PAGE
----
from tiff: ‘bleed for this’ is a light impact boxing biopic

Miles Teller is an undeniable talent, albeit one still waiting to match the greatness of the film that made him a star. Back in 2014, Damien Chazelle’s ‘Whiplash’, a ‘Raging Bull’-inspired musical tour de force in which boxing gloves are swapped for drumsticks, won the young actor the respect of both critics and fans alike. For a while, he’s been tied down by young adult fiction franchises and been left bobbing in the shallow end of Marvel’s comic book universe – neither of which making much use of his expertise. Two years later, Teller was still waiting, until his attachment to Ben Younger’s, Scorsese produced boxing flick ‘Bleed for This’ had his supporters chomping at the bit to see him succeed again.

On paper, Teller’s attachment to a comeback kid biopic set in the 1980’s contact sports scene feels like a surefire path to success. It did Christian Bale favours with The Fighter and worked out well for Mickey Rourke’s comeback in The Wrestler. But unlike those two films, ‘Bleed for This’ is a boxing tale told with light taps instead of furious punches, relying on its lead star to do the proper legwork.

The film tells the story of Vinny Pazienza, a former lightweight boxing champion who, after failing to keep his head in the game, is dropped by his manager and forced to move back in with his family. Later, with his mind straight and feeling ready to fight again he joins forces with Kevin Rooney, the former trainer of Mike Tyson, to make his almighty return to the sport.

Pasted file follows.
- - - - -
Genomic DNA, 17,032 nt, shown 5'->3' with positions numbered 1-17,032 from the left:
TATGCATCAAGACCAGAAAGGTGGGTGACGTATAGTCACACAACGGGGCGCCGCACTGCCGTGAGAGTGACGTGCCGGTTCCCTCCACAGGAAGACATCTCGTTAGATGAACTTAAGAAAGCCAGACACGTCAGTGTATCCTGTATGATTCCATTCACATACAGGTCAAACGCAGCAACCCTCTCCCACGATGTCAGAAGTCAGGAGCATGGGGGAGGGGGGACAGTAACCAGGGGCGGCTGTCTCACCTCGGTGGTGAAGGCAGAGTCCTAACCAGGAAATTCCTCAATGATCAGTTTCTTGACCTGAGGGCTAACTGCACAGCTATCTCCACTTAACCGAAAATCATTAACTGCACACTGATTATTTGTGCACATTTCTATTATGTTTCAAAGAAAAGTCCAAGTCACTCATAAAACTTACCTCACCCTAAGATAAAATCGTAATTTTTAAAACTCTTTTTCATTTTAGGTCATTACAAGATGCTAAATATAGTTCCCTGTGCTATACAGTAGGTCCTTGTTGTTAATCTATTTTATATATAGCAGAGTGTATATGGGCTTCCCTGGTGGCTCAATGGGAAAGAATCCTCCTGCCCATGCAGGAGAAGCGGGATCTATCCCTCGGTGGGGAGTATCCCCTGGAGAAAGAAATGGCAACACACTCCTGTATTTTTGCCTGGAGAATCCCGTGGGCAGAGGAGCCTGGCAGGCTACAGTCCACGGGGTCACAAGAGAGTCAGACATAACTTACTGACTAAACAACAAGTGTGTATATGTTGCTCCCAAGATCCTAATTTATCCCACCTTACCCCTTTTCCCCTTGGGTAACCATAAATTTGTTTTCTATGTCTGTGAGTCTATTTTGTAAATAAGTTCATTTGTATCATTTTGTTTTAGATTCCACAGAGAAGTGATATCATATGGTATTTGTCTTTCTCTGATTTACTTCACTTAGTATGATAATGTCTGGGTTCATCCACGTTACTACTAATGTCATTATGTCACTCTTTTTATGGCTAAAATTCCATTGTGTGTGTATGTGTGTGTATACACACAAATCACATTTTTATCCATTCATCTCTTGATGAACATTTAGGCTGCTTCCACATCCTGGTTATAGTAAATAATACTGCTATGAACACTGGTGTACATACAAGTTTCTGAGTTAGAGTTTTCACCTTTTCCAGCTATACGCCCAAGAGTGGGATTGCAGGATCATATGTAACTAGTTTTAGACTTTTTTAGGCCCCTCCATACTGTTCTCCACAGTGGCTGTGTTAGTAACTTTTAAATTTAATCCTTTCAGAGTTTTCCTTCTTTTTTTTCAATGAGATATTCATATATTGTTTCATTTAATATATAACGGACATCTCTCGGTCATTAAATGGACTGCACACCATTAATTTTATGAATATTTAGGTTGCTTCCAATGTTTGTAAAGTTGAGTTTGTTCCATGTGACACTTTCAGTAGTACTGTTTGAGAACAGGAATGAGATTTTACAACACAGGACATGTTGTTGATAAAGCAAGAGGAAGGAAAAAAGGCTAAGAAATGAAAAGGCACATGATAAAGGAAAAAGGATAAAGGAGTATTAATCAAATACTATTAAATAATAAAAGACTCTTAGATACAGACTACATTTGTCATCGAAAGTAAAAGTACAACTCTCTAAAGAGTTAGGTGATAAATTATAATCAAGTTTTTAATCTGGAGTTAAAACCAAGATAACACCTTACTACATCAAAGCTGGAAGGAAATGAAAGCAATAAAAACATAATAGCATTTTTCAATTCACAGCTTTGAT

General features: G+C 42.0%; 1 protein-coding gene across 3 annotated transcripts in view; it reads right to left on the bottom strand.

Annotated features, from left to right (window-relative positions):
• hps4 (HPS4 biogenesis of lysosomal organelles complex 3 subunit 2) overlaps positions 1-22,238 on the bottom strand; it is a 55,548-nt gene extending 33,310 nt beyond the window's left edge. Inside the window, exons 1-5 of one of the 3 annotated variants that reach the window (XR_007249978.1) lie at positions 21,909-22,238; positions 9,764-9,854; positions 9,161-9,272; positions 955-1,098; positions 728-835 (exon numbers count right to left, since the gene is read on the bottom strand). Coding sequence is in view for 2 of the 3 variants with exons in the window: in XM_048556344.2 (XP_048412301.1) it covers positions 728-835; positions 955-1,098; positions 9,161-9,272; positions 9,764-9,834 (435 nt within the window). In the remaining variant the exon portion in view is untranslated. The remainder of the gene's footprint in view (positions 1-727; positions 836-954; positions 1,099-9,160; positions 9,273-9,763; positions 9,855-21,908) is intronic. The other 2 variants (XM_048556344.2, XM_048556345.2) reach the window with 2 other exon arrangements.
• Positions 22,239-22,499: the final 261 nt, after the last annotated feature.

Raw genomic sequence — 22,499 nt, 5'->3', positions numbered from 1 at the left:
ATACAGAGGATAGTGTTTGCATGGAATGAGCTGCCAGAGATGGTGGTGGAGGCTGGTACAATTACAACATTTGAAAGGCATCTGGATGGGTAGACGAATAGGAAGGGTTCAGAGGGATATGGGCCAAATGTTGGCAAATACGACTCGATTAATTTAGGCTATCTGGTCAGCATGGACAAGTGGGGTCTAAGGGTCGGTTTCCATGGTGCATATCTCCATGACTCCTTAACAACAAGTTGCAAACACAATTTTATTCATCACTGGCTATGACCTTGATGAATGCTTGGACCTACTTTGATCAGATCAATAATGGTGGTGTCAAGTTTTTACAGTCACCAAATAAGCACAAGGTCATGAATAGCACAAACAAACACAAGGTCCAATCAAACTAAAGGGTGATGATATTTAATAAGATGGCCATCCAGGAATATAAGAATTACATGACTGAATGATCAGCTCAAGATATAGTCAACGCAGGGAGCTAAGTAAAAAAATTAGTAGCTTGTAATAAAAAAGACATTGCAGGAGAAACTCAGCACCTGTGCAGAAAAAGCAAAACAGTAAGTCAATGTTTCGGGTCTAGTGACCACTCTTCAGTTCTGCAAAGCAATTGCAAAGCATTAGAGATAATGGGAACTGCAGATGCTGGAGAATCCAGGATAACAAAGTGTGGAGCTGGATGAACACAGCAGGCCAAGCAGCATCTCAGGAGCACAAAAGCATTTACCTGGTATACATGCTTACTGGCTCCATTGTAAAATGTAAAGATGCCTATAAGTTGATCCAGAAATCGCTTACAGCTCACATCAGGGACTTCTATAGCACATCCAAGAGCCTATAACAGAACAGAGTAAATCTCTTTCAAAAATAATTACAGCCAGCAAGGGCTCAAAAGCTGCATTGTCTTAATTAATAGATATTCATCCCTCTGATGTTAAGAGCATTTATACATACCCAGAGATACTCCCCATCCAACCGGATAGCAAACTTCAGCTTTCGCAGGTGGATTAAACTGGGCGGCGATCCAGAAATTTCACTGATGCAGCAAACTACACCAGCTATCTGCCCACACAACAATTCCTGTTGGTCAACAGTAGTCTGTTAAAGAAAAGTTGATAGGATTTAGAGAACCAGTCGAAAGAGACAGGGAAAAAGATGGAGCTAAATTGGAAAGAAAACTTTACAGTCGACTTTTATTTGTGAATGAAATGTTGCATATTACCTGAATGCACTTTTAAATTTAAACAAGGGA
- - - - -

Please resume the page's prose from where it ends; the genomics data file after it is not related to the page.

Pazienza’s story is ready-made, Academy-friendly fodder that, if told with the right sense of emotional gravitas, could have wound up being a fairly good film. Instead of developing a compelling way to deal with the narrative, Younger has derived his depiction of the boxer and his family from the slew of sports films that came before it. Making use of the family’s ballsy Rhode Island accents and bad moustaches, it verges on parody territory at times which only helps us to struggle to resonate with these characters even more.

Aaron Eckhart makes a ‘you won’t believe that’s Aaron Eckhart!’ transformation into the character of Kevin Rooney, gaining a few stone and a receding hairline in the process. It’s the kind of transition his agent probably sold to him as a career-defining role slathered in Oscar potential – it’s not. Eckhart, while one of the film’s few genuinely likeable characters, has nothing to work with on paper.

And that’s the issue that lies at the crux of ‘Bleed for This’. Younger’s script feels all too familiar, as does the way he manifests it on screen. Its laughs are hardly clever and when it tries to tug the heartstrings, Younger’s lack of character development means there’s nobody tangible to feel for.

Despite this, it does succeed in providing two hours of, if slightly drawn out, harmless entertainment. There’s nothing overly offensive about it, but it falls into the middle of the pack leaving its predecessors with little to worry about. Fair, ‘Bleed for This’ might not be the brilliant return to form for Teller that it should have been, but there’s a crowd out there that will help make this an inevitable box office success.


Bleed for This opens in UK cinemas on December 2nd 2016

This review is part of our coverage of the Toronto International Film Festival 2016